Recent grads on their ‘chain’ of successful events

What can a degree from WIU do for you?

For two students who came back to campus recently at WIU-QC, the answer is: find a solid career with one of the world’s most well-known corporations.

WIU-Quad Cities faculty and community leaders welcomed recent grads Jennifer Gibson (left) and Kim Goodwin (right) back to campus recently, where they reunited with their professor, James (a.k.a. “Jim”) Patterson, who serves as assistant dean/associate professor of the QC supply chain management — and was a warehouse supervisor before earning his Ph.D. and entering academia.

 

photo of professor Jim Patterson and students

Recent WIU-QC grads reunite with their professor, Jim Patterson, in Riverfront Hall

Gibson, who graduated with a bachelor’s degree, and Goodwin, who earned her MBA, both focusing on supply chain management, credited their coursework in areas such as warehouse management; and having required internships, for helping them secure employment as product buyers for John Deere Davenports Works. (The John Deere World Headquarters is based in nearby Moline, Illinois, where WIU-QC is located.)

“Those courses, and having professors who have had real-world experience in the industry, really prepared us,” she said. She also credited the opportunity to participate in a case competition, competing with students from other universities to solve an industry problem. “Things like that really help you develop the critical-thinking and decision- making that you use every day on the job.”

Gibson and Goodwin were invited back to campus recently for a Planning and Advisory Committee meeting, to detail ways that their degrees from WIU-QC, their internship experiences, and their real-world learning experiences in the program prepared them for their positions.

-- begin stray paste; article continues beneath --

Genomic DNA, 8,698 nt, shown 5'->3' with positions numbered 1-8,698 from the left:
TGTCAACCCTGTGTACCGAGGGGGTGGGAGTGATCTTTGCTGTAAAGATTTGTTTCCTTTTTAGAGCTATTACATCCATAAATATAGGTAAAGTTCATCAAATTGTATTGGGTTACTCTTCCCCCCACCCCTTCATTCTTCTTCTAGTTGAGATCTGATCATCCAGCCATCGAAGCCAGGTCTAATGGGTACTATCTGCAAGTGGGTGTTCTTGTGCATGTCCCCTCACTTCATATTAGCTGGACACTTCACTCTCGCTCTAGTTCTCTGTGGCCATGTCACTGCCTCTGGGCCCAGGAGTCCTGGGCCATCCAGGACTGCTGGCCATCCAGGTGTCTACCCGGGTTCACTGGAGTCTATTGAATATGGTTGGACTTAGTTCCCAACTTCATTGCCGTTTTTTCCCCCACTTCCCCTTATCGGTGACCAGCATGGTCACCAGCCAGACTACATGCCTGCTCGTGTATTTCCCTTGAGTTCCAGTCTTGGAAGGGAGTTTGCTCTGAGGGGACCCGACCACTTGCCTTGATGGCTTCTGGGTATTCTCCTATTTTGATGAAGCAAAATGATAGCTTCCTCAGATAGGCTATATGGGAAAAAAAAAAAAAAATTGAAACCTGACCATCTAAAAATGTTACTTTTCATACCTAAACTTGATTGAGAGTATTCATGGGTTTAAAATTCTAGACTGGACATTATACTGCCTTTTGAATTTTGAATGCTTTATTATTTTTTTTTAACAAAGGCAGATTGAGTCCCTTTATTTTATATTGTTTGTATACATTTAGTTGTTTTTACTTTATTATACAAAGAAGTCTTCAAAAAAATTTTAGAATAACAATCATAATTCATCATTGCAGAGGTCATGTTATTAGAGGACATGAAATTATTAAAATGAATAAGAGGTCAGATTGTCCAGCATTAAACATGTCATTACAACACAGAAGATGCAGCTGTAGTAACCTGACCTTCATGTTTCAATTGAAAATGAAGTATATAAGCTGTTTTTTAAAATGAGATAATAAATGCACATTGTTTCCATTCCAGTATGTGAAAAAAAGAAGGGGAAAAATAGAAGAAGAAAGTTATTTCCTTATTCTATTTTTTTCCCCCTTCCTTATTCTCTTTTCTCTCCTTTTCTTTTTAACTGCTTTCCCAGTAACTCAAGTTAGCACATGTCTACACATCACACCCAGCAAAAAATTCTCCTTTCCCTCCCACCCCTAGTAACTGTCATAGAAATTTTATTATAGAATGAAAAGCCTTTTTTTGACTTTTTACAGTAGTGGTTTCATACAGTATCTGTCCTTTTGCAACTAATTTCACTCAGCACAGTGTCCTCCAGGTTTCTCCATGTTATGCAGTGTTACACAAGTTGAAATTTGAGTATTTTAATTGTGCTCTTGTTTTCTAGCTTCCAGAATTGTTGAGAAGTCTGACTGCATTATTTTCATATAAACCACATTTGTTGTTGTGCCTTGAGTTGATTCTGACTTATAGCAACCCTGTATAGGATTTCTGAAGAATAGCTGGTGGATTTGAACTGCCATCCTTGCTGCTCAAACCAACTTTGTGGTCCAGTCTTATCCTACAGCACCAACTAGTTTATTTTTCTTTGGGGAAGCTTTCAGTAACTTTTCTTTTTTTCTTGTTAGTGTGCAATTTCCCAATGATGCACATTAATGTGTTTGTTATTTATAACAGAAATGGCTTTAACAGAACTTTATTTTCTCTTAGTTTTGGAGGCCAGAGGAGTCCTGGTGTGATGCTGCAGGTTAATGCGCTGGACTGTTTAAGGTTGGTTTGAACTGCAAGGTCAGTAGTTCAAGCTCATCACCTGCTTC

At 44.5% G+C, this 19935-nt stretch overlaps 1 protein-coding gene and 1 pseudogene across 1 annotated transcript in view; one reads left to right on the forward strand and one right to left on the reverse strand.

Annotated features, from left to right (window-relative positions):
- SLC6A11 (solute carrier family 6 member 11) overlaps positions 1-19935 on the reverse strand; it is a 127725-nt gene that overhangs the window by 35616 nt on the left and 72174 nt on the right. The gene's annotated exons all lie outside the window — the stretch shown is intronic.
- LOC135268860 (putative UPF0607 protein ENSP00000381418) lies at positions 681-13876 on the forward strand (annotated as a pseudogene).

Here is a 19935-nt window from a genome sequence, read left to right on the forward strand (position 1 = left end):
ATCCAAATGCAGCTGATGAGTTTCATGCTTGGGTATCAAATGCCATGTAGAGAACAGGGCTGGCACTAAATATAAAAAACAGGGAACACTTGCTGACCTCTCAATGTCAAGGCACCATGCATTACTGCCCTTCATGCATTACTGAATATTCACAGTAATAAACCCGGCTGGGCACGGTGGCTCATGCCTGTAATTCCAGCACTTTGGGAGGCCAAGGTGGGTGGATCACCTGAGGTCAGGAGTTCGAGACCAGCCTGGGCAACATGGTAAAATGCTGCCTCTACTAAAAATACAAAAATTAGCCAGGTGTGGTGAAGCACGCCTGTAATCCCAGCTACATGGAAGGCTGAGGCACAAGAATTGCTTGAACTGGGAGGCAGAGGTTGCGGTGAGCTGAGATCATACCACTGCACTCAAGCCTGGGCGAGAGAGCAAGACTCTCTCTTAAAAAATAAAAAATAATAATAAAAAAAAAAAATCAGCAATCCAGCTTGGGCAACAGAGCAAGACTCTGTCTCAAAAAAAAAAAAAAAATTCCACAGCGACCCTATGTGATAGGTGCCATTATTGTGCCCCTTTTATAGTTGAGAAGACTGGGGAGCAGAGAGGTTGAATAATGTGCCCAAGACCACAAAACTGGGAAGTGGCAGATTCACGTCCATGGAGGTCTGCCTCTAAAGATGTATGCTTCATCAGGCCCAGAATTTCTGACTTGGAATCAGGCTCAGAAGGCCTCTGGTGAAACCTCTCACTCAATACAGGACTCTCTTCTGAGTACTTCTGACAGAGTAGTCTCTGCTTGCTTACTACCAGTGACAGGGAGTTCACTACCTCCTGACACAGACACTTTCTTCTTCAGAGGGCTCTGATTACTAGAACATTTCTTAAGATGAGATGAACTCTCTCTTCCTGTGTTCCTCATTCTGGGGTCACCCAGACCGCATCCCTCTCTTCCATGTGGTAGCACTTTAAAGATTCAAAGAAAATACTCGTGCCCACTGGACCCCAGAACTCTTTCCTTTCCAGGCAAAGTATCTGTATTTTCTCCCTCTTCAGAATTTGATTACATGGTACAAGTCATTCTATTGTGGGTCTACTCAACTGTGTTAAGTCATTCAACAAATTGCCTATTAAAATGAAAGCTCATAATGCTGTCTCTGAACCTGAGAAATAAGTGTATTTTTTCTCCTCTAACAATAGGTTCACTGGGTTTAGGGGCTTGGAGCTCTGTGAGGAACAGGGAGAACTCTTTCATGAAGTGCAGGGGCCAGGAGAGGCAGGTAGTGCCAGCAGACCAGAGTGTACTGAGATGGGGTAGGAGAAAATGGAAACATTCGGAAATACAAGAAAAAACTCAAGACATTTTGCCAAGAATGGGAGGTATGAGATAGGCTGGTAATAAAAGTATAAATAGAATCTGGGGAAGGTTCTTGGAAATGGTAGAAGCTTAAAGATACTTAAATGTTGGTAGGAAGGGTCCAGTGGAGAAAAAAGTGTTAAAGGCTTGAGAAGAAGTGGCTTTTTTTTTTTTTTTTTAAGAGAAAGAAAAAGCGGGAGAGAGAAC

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Students purchase more than $300 in groceries for local food pantries

If you happened to shopping for groceries at a local store yesterday, you might have gotten in line behind a group of shoppers with six carts, and who were trying to calculate their expenses with a calculator—but they were actually working for a great cause, not just holding up the line!

[More, after these photos]

photo of WIU Management students with food donation

photo of Management class delivering food

On Tuesday, Nov. 2, nine WIU freshmen and their instructors shopped together at a grocery store in Macomb, filling carts with more than $300 worth of groceries including canned vegetables, peanut butter and other staples.

But it wasn’t to stock up their own residence hall rooms for the winter months.

Beginning in late October, students in four sections of Management 125Y, Business and Technology in a Global Society—a class offered through Western’s First Year Experience (FYE) program—sold 50/50 raffle tickets to benefit local food pantries. These nine students (above) volunteered to take the proceeds to the store and purchase groceries for disadvantaged families in the area. And as the holiday season approaches, this project was in addition to the Black Student Association’s ongoing Thanksgiving Basket Project, in conjunction with the annual Cans Across America Drive.

Instructors Jeri Harper, Becky Mahr and Cathy Onion came up with the idea for the raffle project.

“Considering the current economic climate, the students involved are receptive to the idea of giving back to the community they live in,” Mahr said. “Since a majority of today’s businesses stress social responsibility, this project prepares students to volunteer and assume an active role in making a difference.”

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